How to Calculate Food Quantities for a Buffet

A buffet is an informal alternative to a sit-down meal. Guests serve themselves from a variety of foods arranged on tables or, for smaller parties, a sideboard, counter or kitchen island. The more choices offered at a buffet, the less food you will need of each item---people typically tend to want to try a little bit of everything rather than concentrating on one thing. Buffets can be served hot, cold or be a mixture of each.

Things You'll Need

  • Guest list
  • Menu
  • Calculator
summer buffet table
summer buffet table (Image: Creatas Images/Creatas/Getty Images)

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Step 1

Make a guest list. The amount of food you need to buy for a buffet is directly related to the number of guests who will attend. It’s a good idea to let people know you expect an RSVP. If some folks don’t get back to you, assume they will be attending so that you don’t end up short on food.

woman writing down list
woman writing down list (Image: Jupiterimages/ Images)

Step 2

Decide on the appetizers. Appetizers are optional, but if you plan a cocktail hour prior to serving the main course, they should be included. The more options you offer, the fewer you will need of each. For a party with 20 to 25 guests, offer four or five different choices with enough for each guest to have four servings. For a larger party, keep the serving size the same but plan on six to eight kinds of appetizers.

man holding wine glass
man holding wine glass (Image: Visage/Stockbyte/Getty Images)

Step 3

Serve a salad. If you are offering prepared salads like potato and macaroni, plan on one gallon feeding 20 to 25 people. For a green salad, you will need four heads of lettuce for every five guests and two to three cups of salad dressing. You decide what to include in the salad, but a good rule of thumb is two medium tomatoes for every four heads of lettuce, one medium-size onion and two cucumbers.

woman at buffet table
woman at buffet table (Image: Jupiterimages/ Images)

Step 4

Plan a pasta course. If you are serving pasta as your main course, plan on buying enough to give each person a 4-oz. serving. If pasta is a side dish, 2 oz. per serving will do. Estimate between 1/3- and 1/2-cup of sauce per serving.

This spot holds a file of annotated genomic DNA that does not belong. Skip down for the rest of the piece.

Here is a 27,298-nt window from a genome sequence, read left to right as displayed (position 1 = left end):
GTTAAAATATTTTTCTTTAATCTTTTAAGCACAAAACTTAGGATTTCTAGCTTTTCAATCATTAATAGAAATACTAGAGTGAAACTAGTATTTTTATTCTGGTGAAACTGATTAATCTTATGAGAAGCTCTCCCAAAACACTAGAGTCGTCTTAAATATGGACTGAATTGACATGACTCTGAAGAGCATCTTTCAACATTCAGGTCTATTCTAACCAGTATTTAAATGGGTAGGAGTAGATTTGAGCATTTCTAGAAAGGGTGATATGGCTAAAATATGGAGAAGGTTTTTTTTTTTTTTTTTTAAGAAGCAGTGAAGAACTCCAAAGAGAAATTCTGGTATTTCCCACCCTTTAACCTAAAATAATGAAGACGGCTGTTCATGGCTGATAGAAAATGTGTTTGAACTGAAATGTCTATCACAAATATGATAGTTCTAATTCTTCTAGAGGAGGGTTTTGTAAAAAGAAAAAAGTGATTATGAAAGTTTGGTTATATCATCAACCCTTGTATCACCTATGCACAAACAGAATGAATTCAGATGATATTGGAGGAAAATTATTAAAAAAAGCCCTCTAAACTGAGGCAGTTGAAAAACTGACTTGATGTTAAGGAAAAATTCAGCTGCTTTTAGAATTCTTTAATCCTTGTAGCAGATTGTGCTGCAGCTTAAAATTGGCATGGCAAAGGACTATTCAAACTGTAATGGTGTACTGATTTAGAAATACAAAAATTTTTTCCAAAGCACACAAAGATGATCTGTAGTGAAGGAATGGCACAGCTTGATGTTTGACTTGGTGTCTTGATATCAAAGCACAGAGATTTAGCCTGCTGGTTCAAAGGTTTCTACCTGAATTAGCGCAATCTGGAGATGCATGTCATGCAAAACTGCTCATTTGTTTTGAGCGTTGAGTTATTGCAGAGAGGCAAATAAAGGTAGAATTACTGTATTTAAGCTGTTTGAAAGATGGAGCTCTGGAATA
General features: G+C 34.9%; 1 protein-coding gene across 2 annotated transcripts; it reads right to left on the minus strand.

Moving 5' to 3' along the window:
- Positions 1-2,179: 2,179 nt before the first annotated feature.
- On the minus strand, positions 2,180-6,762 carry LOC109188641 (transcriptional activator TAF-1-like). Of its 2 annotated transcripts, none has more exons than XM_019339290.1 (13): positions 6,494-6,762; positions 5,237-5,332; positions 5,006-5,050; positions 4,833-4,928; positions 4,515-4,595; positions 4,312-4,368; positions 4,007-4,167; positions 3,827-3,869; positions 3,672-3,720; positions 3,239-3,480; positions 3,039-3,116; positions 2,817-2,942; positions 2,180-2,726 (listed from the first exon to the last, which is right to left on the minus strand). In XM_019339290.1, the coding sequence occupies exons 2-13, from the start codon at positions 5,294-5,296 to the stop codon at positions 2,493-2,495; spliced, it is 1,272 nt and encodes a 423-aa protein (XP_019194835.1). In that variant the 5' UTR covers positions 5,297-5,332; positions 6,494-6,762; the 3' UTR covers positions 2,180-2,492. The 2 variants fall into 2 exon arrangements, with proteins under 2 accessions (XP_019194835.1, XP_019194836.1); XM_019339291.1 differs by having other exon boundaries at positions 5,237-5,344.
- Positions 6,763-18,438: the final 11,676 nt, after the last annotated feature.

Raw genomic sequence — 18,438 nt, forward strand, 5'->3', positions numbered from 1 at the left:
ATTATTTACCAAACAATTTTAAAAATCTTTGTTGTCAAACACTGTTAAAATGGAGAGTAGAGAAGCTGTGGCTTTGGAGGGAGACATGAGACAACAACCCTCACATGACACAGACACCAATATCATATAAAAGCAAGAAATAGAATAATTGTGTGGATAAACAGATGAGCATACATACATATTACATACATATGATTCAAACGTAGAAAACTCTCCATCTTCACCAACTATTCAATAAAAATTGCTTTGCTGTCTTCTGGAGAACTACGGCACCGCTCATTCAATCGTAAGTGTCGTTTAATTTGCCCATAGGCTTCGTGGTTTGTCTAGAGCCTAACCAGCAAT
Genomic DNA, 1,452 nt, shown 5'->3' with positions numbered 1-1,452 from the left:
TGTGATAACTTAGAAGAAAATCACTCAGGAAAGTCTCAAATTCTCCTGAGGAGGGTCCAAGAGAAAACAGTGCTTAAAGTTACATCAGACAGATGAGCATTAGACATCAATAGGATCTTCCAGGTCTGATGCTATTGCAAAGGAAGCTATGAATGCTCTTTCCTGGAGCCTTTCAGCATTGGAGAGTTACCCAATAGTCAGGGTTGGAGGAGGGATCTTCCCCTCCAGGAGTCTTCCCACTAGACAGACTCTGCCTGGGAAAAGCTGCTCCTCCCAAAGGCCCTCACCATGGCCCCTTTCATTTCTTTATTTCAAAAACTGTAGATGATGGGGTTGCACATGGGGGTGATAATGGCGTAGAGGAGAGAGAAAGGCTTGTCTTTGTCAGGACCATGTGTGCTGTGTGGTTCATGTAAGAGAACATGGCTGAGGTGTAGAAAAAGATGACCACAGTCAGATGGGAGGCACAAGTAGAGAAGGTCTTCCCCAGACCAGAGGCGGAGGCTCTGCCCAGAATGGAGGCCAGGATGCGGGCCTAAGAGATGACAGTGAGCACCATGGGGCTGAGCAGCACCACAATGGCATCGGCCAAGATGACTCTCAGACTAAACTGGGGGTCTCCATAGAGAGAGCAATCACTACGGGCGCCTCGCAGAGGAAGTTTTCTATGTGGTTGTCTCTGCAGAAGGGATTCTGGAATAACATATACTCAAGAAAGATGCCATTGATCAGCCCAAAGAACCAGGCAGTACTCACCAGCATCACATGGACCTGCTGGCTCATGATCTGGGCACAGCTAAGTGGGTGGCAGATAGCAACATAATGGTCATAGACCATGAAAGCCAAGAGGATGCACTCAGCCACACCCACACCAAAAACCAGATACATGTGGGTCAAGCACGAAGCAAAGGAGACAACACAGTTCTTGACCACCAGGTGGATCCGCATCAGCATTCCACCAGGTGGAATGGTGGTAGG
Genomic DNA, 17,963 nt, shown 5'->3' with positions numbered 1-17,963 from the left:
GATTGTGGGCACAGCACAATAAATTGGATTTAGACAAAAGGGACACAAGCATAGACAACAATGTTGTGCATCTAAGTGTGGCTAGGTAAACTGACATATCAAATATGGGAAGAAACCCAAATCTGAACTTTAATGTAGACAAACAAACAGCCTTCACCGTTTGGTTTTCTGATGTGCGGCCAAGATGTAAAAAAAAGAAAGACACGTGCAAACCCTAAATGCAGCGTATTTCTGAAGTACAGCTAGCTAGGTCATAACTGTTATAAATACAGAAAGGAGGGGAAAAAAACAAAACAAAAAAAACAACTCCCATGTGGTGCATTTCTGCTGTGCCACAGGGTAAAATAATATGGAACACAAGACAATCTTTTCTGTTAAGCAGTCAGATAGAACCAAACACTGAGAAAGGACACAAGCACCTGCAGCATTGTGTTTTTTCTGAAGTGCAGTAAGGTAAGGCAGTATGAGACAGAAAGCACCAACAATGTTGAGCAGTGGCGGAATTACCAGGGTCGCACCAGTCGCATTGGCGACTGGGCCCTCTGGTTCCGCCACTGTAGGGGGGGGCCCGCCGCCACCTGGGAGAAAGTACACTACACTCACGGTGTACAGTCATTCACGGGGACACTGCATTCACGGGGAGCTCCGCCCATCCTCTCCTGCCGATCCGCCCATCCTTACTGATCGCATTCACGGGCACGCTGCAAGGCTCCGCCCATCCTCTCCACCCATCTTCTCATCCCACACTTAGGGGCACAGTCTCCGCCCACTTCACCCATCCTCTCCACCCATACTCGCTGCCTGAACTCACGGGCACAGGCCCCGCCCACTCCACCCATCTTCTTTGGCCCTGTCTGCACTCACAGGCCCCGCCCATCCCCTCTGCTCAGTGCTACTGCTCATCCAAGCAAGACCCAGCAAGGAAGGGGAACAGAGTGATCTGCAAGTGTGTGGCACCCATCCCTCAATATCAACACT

woman serving pasta to child
woman serving pasta to child (Image: Jupiterimages/Pixland/Getty Images)

Step 5

Estimate the meat course. The amount of meat you will buy depends on the type of meat you intend to offer your guests. A good rule of thumb for a party of 20 to 25 is a 12-lb. beef roast or a 7-lb. boneless ham. If you are serving fish as a main course, plan on between 4 and 6 oz. per person.

ham and pineapple
ham and pineapple (Image: Jupiterimages/liquidlibrary/Getty Images)

Step 6

Calculate the dessert. The easiest way to decide on what and how much to serve for dessert is to offer single servings of one thing, such as a sheet cake, and plan on one full portion per guest. If you plan on serving an assortment of small items---like miniature pieces of cheesecake or small brownie squares---plan on two to three per person.

brownie with chocolate syrup
brownie with chocolate syrup (Image: Jupiterimages/ Images)

Tips & Warnings

  • For a party of 20 to 25, plan on two dozen rolls because not all your guests will have a roll.
  • For a four-hour party plan on three to four drinks per person.
  • If you serve alcoholic beverages, be sure to make soft drinks, water, coffee, tea and perhaps non-alcoholic punch available.


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